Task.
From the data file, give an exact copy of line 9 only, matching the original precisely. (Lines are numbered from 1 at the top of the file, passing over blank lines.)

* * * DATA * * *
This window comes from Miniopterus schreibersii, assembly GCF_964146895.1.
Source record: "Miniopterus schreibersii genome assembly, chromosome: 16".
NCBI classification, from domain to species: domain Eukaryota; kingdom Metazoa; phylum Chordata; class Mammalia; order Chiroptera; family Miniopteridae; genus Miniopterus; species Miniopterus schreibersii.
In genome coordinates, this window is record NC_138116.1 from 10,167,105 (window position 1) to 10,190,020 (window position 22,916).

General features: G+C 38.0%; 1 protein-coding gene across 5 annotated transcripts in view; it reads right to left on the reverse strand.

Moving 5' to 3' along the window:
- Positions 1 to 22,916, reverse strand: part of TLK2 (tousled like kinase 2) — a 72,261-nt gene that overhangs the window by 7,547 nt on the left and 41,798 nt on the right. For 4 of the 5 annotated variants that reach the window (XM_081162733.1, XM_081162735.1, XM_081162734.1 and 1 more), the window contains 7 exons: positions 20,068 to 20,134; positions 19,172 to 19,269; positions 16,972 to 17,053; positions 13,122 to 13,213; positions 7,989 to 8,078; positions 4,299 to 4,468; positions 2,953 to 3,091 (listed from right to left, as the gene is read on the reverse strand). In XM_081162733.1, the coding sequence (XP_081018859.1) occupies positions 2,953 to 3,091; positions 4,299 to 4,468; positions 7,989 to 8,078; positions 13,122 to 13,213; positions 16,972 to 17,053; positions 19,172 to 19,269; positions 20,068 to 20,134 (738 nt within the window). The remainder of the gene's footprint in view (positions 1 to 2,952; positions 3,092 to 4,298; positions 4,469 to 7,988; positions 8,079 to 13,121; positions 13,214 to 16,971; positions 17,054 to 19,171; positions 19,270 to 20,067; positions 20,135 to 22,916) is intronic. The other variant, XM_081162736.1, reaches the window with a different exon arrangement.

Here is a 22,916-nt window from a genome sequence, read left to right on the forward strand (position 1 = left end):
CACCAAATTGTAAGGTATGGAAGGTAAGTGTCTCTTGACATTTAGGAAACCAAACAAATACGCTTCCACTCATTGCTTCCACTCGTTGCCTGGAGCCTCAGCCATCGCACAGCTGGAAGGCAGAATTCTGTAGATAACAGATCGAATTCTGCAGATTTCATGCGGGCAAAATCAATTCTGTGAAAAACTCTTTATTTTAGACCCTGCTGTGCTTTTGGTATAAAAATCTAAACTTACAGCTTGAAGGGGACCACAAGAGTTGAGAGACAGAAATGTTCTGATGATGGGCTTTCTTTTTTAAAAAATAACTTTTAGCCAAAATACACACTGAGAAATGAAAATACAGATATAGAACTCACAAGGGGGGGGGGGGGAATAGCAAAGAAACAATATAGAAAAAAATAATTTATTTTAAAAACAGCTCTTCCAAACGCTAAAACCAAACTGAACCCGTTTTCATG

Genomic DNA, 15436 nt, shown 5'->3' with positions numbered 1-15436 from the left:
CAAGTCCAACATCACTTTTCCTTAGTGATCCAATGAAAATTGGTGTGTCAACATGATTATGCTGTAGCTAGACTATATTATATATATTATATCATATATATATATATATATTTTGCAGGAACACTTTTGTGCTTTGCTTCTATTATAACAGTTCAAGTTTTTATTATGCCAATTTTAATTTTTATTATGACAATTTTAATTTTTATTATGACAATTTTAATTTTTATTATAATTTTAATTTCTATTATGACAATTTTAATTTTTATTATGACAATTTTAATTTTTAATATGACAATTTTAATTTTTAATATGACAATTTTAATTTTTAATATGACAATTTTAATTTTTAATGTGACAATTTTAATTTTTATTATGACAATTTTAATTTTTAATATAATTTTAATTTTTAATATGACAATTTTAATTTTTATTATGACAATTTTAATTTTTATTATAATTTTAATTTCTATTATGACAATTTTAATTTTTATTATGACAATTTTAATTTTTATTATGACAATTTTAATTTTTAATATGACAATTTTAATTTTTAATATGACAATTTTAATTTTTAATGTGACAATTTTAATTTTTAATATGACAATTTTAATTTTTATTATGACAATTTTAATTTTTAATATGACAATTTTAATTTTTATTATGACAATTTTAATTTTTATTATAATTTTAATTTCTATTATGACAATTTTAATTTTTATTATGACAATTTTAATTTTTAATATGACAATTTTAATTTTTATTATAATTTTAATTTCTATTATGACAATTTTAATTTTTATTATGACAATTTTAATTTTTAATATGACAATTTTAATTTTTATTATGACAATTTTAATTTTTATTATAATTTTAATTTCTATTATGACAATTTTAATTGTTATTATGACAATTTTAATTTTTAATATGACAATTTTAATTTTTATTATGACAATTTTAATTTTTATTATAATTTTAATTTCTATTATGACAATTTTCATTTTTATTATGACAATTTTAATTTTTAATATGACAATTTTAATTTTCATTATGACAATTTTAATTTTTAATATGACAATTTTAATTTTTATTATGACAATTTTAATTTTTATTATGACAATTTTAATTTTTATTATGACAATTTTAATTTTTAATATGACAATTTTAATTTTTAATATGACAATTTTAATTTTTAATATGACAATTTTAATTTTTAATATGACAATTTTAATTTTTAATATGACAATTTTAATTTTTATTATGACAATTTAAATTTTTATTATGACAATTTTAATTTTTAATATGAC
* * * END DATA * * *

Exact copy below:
CACCAAATTGTAAGGTATGGAAGGTAAGTGTCTCTTGACATTTAGGAAACCAAACAAATACGCTTCCACTCATTGCTTCCACTCGTTGCCTGGAGCCTCAGCCATCGCACAGCTGGAAGGCAGAATTCTGTAGATAACAGATCGAATTCTGCAGATTTCATGCGGGCAAAATCAATTCTGTGAAAAACTCTTTATTTTAGACCCTGCTGTGCTTTTGGTATAAAAATCTAAACTTACAGCTTGAAGGGGACCACAAGAGTTGAGAGACAGAAATGTTCTGATGATGGGCTTTCTTTTTTAAAAAATAACTTTTAGCCAAAATACACACTGAGAAATGAAAATACAGATATAGAACTCACAAGGGGGGGGGGGGGAATAGCAAAGAAACAATATAGAAAAAAATAATTTATTTTAAAAACAGCTCTTCCAAACGCTAAAACCAAACTGAACCCGTTTTCATG